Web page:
Placed side by side with such an enlightened and purposed race, what had the priests of the system of native rites and superstitions to expect? There could be no compromise of rites—no partial conformity—no giving up a part to retain the rest—as had been done in the plains of Central America, Mexico and Yucatan. No toleration of pseudo-paganism, as had been done on the waters of the Orinoco, the Parana and the Paraguay. They must abandon the system at once. The error was gross and total. They must abjure it. They had mistaken darkness for light; and they were now offered the light. They had worshipped Lucifer instead of Immanuel. This the tribes who spread along the shores of the North Atlantic were told, and nothing was held back. They founded churches and established schools among them. They translated the entire Bible, and the version of David's Psalms, and the Hymns of Dr. Watts, into one of their languages. Two types of the human race, more fully and completely antagonistical, in all respects, never came in contact on the globe. They were the alpha and omega of the ethnological chain. If, therefore, the Red Race declined, and the white increased, it was because civilisation had more of the principles of endurance and progress than barbarism; because Christianity was superior to paganism; industry to idleness; agriculture to hunting; letters to hieroglyphics; truth to error. Here lie the true secrets of the Red Men's decline.

There are but three principal results which, we think, the civilized world could have anticipated for the race, at the era of the discovery. 1. They might be supposed to be subject to early extermination on the coasts, where they were found. A thousand things would lead to this, which need not be mentioned. Intemperance and idleness alone were adequate causes. 2. Philanthropists and Christians might hope to re claim them, either in their original positions on the coasts, or in agricultural communities in adjacent parts. 8. Experience and forecast might indicate a third result, in which full success should attend neither of the foregoing plans, nor yet complete failure. There was nothing, exactly, in the known history of mankind, to guide opinion. A mixed condition of things was the most probable result. And this, it might be anticipated, would be greatly modified by times and seasons, circumstances and localities, acting on particular tribes. Nothing less could have been expected but the decline and extinction of some tribe, whilst the removal of others, to less exposed positions, would be found to tell upon their improvement. The effects of letters and Christianity would necessarily be slow; but they were effects, which the history of discovery and civilisation, in other parts of the world, proved to be effective and practical. What was this mixed condition to eventuate in ?—how long was it to continue? Were the tribes to exercise sovereign political jurisdiction over the tracts they lived on? Were they to submit to the civilized code, and if so, to the penal code only, or also to the civil? Or, if not, were they to exist by amalgamation with the European stocks, and thus contribute the elements of a new race? These, and many other questions, early arose, and were often not a little perplexing to magistrates, legislatures, and governors. It was evident the aboriginal race possessed distinctive general rights, but these existed contemporaneously, or intermixed with the rights of the discoverers. How were these separate rights to be defined? How were the weak to be protected, and the strong to be restrained, at points beyond the ordinary pale of the civil law? If a red man killed a white, without the ordinary jurisdiction of the courts, could he be seized as a criminal? And if so, were civil offences, committed without the jurisdiction of either territory, cognizable in either, or neither? Could there be a supremacy within a supremacy? And what was the limit between State and United States laws? Such were among the topics entering into the Indian policy. It was altogether a mixed system, and like most mixed systems, it worked awkwardly, confusedly, and sometimes badly. Precedents were to be established for new cases, and these were perpetually subject to variation. Legislators, judges, and executive officers were often in doubt, and it required the wisest, shrewdest, and best me/i in the land to resolve these doubts, and to lay down rules, or advice, for future proceeding in relation to the Red Race. It will be sufficient to oear cut the latter remark, to say, that among the sages who ieemed this subject important, were a Roger Williams, a Penn, a Franklin, a Washington, a Jefferson, a Monroe, a Crawford, and a Calhoun.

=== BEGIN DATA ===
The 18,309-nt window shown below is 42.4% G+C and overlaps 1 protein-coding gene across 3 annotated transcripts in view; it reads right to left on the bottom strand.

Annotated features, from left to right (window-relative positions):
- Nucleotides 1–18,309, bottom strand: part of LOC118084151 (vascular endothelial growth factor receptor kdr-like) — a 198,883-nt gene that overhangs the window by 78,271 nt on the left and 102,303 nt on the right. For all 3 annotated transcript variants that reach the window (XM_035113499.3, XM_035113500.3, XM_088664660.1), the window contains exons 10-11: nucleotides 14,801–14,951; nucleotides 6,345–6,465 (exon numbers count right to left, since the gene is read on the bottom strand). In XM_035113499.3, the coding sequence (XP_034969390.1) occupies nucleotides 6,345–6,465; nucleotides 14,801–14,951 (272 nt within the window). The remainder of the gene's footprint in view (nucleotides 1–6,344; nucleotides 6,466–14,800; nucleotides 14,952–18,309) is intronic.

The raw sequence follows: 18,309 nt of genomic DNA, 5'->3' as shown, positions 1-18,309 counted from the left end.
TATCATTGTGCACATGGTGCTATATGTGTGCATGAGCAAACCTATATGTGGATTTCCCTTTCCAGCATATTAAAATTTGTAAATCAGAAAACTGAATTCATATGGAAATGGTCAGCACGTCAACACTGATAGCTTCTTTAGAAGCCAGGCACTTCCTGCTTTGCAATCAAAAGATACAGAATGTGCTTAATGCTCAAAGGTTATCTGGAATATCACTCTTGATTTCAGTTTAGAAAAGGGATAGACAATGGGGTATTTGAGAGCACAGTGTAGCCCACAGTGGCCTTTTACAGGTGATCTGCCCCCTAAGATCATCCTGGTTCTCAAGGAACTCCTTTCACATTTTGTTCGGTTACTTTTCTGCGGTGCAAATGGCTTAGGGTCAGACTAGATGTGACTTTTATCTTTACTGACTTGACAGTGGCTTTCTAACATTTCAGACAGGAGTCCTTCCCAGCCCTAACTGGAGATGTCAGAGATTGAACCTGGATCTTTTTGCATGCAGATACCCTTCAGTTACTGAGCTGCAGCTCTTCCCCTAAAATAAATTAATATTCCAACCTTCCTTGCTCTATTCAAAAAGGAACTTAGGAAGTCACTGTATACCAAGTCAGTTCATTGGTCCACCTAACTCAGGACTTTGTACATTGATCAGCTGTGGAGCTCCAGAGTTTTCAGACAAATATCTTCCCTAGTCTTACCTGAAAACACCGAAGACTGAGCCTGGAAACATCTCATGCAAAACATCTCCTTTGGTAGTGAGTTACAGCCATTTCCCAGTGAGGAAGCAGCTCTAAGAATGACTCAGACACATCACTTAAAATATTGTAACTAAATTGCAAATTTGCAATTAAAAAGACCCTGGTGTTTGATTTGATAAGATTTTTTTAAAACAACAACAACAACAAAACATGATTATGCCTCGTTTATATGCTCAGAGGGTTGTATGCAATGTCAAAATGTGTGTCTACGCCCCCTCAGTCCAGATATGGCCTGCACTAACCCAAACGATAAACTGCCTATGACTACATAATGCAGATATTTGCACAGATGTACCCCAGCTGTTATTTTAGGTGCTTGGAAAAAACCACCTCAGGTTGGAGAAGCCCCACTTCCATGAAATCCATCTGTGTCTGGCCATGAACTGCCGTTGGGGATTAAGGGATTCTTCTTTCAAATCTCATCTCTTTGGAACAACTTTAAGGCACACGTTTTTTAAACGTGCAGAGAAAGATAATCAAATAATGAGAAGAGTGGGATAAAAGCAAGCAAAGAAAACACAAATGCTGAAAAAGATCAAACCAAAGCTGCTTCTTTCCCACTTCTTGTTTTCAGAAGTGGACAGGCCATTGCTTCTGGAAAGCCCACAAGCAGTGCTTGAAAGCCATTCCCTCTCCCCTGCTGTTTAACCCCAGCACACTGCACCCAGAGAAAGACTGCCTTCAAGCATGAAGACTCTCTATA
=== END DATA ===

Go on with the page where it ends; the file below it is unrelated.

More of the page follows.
It must needs have happened, that where the Saxon race went, the principles of law, justice, and freedom, must prevail. These principles, as they existed in England at the beginning of the sixteenth century, were transferred to America, with the Cavaliers, the Pilgrims, and the Quakers, precisely, as to the two first topics, as they existed at home. Private rights were as well secured, and public justice as well awarded here, as there. But they also brought over the aristocratic system, which was upheld by the royal governors, who were the immediate representatives of the crown. The doctrine was imprescriptible, that the fee of all public or unpatented lands was in the crown, and all inhabitants of the realm owed allegiance and fealty to the crown. This doctrine, when applied to the native tribes of America, left them neither